Narcissistic Personality and Attachment:
There’s an ever-growing interest in narcissism among researchers, psychologists, and the general population alike. For this reason, the term “narcissist” is often used lightheartedly and without a full understanding of what a narcissistic personality actually is.
Narcissism is a personality trait that’s closely linked to how we relate to ourselves and other people. A highly narcissistic person believes they are superior to others and therefore entitled to special treatment. These people can be interpersonally exploitative, manipulative, and aggressive, with little regard for the needs and feelings of others.
Someone’s early experiences and relationships may influence how a narcissistic personality forms – but this connection is complicated. Therefore, this article will explore the relationship between attachment theory and narcissism.
To get a better understanding of how narcissism develops and specifically how it relates to attachment styles, this article discusses:
Narcissism refers to a personality trait that’s characterized by a strong sense of entitlement for admiration and attention. It lies on a continuum from healthy levels (such as having one or two traits) to pathological levels of narcissism, known as narcissistic personality disorder.
Someone can have one or more narcissistic traits without having a personality disorder. For example, they might be very attention-seeking and have bad listening skills. But that doesn’t necessarily make them narcissists.
However, if we move along to the more severe end of the spectrum, narcissism swiftly becomes destructive and pathological. It morphs into an obsession with promoting self-perceived superiority, hypervigilance to detecting challenges to authority, and aggressively examining potential competitors.
These traits would be considered a narcissistic personality style as the person’s behaviors and motivations are driven by narcissistic needs. Furthermore, on the extreme end of this spectrum is narcissistic personality disorder (NPD).
The main difference between having a narcissistic personality and NPD is how it affects a person’s ability to live and function in society. NPD is a mental disorder that reduces a person’s ability to function in many areas of their life and affects only around 1% of the population. In a clinical (psychiatric outpatient) setting rates of NPD have been estimated to be around 2.3% and in prison and forensic settings, this rate increases to at least 15%.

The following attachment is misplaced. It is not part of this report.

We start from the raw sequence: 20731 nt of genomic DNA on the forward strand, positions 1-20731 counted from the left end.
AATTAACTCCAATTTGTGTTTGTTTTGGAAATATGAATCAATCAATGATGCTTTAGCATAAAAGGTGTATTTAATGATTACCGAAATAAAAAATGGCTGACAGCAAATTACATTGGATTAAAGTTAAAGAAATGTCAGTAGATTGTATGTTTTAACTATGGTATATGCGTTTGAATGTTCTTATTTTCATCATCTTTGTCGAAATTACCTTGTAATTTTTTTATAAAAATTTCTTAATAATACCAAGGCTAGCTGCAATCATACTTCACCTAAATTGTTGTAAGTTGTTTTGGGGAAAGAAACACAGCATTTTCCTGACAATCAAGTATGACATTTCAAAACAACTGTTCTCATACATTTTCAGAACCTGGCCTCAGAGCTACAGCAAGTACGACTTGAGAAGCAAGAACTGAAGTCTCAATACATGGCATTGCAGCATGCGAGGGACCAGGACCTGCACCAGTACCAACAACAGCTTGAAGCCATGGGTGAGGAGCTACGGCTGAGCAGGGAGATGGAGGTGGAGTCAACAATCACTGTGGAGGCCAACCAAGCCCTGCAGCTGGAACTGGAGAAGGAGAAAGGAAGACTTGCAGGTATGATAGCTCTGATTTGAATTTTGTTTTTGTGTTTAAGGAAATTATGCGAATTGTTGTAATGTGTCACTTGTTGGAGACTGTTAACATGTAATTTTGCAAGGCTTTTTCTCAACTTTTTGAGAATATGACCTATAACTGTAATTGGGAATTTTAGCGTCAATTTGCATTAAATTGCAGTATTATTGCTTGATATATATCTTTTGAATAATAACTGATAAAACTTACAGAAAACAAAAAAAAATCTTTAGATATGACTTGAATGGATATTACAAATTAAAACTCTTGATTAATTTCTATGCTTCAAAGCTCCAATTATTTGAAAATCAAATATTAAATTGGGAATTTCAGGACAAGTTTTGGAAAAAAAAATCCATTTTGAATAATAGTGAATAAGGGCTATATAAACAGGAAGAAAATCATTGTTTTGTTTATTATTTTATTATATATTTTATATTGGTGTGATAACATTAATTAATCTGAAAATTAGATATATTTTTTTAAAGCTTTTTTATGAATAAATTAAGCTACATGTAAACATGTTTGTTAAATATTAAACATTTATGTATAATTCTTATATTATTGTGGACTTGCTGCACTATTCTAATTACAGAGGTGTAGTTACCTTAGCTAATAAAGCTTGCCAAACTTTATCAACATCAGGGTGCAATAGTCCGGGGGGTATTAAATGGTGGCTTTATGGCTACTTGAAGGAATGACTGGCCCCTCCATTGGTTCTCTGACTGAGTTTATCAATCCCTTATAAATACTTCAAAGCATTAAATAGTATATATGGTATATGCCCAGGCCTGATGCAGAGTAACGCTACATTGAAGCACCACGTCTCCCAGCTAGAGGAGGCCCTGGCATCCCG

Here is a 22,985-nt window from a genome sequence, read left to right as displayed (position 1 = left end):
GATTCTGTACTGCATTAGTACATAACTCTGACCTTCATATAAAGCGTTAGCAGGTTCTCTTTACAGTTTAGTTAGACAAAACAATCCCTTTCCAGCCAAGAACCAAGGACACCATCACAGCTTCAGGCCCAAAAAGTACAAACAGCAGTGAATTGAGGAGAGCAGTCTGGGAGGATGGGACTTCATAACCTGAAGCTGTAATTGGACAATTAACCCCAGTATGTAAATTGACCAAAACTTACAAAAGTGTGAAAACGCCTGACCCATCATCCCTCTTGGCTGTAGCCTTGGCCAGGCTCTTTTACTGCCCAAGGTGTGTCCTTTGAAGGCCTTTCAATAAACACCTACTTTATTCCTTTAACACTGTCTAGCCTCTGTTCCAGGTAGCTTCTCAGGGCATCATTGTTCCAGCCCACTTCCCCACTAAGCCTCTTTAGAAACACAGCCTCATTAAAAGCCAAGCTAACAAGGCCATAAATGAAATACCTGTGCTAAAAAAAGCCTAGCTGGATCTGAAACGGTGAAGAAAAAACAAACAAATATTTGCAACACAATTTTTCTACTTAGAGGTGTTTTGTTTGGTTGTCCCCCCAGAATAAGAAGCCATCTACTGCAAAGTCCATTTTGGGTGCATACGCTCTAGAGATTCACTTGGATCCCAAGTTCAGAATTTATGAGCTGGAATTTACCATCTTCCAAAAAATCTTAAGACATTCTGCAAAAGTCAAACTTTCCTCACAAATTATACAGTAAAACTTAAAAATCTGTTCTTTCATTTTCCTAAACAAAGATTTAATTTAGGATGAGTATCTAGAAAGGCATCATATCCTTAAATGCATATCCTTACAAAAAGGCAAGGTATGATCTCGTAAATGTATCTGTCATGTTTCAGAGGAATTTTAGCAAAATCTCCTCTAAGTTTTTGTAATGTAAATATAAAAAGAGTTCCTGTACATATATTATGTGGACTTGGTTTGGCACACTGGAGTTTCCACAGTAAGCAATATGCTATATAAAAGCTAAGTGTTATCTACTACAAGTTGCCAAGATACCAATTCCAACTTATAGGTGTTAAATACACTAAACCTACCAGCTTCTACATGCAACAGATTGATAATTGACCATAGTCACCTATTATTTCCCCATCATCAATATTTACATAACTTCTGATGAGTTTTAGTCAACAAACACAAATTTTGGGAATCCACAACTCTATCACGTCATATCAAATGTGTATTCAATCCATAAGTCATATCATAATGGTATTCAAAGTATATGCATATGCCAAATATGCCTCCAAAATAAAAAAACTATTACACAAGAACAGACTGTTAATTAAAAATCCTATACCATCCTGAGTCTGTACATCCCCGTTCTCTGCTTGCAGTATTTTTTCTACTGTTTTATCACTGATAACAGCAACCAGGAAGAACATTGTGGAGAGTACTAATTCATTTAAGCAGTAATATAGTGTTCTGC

That means that when most of us commonly refer to “narcissists,” we’re talking about people with a narcissistic personality style rather than NPD. Nevertheless, the behavior and attitudes of someone with a narcissistic personality style are often destructive and even traumatizing for the people around them.
Research has identified two types of narcissism: vulnerable and grandiose. Vulnerable narcissists come across as more insecure and restrained, while the grandiose type is extraverted, pompous, and attention-seeking. Although they express themselves differently, both types believe that they are special and superior, and are therefore entitled to act in an exploitative and manipulative way.
Grandiose narcissism is the more commonly known and talked about type of narcissism. As the name suggests, its main characteristic is grandiosity (or “pompous superiority and pretentiousness”). Other characteristics of grandiose narcissists include:
Narcissism is associated with a range of issues in relationships. Their love style is ‘Ludus’ which is characterized by game-playing, infidelity, deception, and an aversion to commitment and dependence. Other issues include:
Most people turn their love toward other people. Narcissists turn this love toward themselves. They’re not looking for true intimacy or connection but rather seek out relationships that elevate their status and power. For that reason, they look for partners who will adore and shower them with attention.
Vulnerable narcissists are also called covert narcissists because their grandiose and entitled self-image is rarely shown outwardly. They come across as shy, constrained, and can even appear to have empathy. However, deep down they have the same core beliefs around their entitlement as grandiose narcissists – although they tend to deny this.
While the grandiose narcissist will dismiss and ignore threats to their superiority and entitlement, the vulnerable narcissist will experience shame, depression, and brewing anger. The following are other characteristics of a vulnerable narcissist:
To understand narcissism, we have to understand how it develops and how early interactions and relationships can shape this personality style. According to research, there are several early conditions that contribute to the development of narcissism, including:
Caregivers might admire and spoil their child to the point where the child believes that they deserve this treatment unconditionally. As they grow up, they likely realize that their entitled expectations are not satisfied by other people, which they find extremely frustrating and even infuriating. Other people become either suppliers of excessive admiration and attention or rivals who will be met with hostility and/or rage.
Extremely strict parenting that lacks love and affection but is rife with emotional manipulation (e.g. guilt or gaslighting) has been linked to the development of narcissism.